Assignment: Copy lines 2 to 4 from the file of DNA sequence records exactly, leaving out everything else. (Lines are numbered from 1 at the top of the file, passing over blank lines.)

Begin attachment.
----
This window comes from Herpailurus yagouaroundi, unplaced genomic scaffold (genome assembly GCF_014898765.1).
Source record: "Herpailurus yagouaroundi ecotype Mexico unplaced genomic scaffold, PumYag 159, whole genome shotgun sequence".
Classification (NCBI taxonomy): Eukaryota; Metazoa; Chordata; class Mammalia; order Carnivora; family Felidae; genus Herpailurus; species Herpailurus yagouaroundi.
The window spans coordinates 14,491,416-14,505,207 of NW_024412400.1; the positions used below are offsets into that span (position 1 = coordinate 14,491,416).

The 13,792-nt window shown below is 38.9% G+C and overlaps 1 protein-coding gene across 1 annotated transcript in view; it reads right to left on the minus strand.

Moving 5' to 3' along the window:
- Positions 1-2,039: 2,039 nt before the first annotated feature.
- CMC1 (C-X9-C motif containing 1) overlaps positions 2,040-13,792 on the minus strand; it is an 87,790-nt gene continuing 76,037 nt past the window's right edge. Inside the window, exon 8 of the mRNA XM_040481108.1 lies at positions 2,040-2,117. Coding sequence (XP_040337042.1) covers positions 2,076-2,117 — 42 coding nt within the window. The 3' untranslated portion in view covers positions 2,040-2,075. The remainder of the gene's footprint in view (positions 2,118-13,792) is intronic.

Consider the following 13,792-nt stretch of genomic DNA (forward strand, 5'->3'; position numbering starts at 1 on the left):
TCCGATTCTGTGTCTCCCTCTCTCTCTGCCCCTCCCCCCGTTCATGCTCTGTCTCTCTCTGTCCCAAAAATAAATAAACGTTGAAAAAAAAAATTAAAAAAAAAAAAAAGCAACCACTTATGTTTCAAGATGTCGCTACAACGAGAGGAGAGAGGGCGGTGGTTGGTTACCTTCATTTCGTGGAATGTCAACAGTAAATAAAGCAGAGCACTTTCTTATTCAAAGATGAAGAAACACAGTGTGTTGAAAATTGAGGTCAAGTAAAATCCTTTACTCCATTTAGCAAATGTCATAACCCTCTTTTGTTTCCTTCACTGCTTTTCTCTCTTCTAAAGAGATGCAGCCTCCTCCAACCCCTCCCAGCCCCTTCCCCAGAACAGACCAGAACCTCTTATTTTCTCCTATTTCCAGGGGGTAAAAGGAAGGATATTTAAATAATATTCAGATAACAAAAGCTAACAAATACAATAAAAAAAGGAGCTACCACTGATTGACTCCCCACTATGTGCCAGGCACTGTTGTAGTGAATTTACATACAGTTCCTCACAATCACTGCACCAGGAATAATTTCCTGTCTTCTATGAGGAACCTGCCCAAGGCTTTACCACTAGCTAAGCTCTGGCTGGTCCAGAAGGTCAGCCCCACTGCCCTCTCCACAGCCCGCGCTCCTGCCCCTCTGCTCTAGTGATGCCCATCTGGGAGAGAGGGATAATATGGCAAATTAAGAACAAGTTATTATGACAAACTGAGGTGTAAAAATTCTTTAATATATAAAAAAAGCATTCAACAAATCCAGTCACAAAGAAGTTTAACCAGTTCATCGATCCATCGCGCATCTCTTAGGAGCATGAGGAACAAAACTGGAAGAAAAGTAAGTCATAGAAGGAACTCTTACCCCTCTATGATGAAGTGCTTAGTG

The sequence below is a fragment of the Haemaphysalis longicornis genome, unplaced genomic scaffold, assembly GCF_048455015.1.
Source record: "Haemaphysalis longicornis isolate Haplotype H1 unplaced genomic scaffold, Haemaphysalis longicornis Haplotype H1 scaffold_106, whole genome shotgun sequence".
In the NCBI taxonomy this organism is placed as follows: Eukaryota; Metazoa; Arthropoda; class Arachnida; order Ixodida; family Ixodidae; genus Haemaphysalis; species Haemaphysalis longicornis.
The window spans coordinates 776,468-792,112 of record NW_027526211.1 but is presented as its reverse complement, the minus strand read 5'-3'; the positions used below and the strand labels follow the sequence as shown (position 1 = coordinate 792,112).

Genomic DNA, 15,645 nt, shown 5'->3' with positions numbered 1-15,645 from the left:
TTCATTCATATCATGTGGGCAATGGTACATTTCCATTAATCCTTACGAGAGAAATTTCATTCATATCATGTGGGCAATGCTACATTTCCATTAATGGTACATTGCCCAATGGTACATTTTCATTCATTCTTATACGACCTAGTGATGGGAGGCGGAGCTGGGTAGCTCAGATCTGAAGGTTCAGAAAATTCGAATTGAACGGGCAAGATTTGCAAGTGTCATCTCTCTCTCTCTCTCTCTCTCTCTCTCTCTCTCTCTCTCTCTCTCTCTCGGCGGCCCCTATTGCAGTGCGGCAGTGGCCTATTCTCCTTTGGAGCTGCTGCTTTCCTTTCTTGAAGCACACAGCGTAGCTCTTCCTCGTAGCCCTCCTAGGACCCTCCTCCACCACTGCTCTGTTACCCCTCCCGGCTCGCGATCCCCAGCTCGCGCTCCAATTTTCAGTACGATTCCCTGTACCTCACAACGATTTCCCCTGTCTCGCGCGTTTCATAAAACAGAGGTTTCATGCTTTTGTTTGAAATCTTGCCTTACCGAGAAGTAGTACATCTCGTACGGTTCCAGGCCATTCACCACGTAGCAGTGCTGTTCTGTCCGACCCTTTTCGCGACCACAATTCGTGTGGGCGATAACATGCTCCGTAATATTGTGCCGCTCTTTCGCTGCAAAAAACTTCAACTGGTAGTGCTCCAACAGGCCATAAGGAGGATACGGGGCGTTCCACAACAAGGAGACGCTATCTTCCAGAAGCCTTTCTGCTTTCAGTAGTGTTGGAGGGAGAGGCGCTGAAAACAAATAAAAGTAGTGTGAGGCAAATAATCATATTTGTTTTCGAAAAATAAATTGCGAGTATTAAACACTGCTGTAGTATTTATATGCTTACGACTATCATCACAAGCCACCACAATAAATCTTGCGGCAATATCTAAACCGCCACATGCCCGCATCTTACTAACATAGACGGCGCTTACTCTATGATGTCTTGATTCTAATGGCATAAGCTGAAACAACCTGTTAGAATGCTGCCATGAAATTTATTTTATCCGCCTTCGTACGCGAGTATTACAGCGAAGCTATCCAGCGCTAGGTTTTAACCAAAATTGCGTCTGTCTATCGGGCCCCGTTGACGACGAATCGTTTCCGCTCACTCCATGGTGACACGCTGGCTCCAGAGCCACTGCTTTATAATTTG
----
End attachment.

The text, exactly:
Source record: "Herpailurus yagouaroundi ecotype Mexico unplaced genomic scaffold, PumYag 159, whole genome shotgun sequence".
Classification (NCBI taxonomy): Eukaryota; Metazoa; Chordata; class Mammalia; order Carnivora; family Felidae; genus Herpailurus; species Herpailurus yagouaroundi.
The window spans coordinates 14,491,416-14,505,207 of NW_024412400.1; the positions used below are offsets into that span (position 1 = coordinate 14,491,416).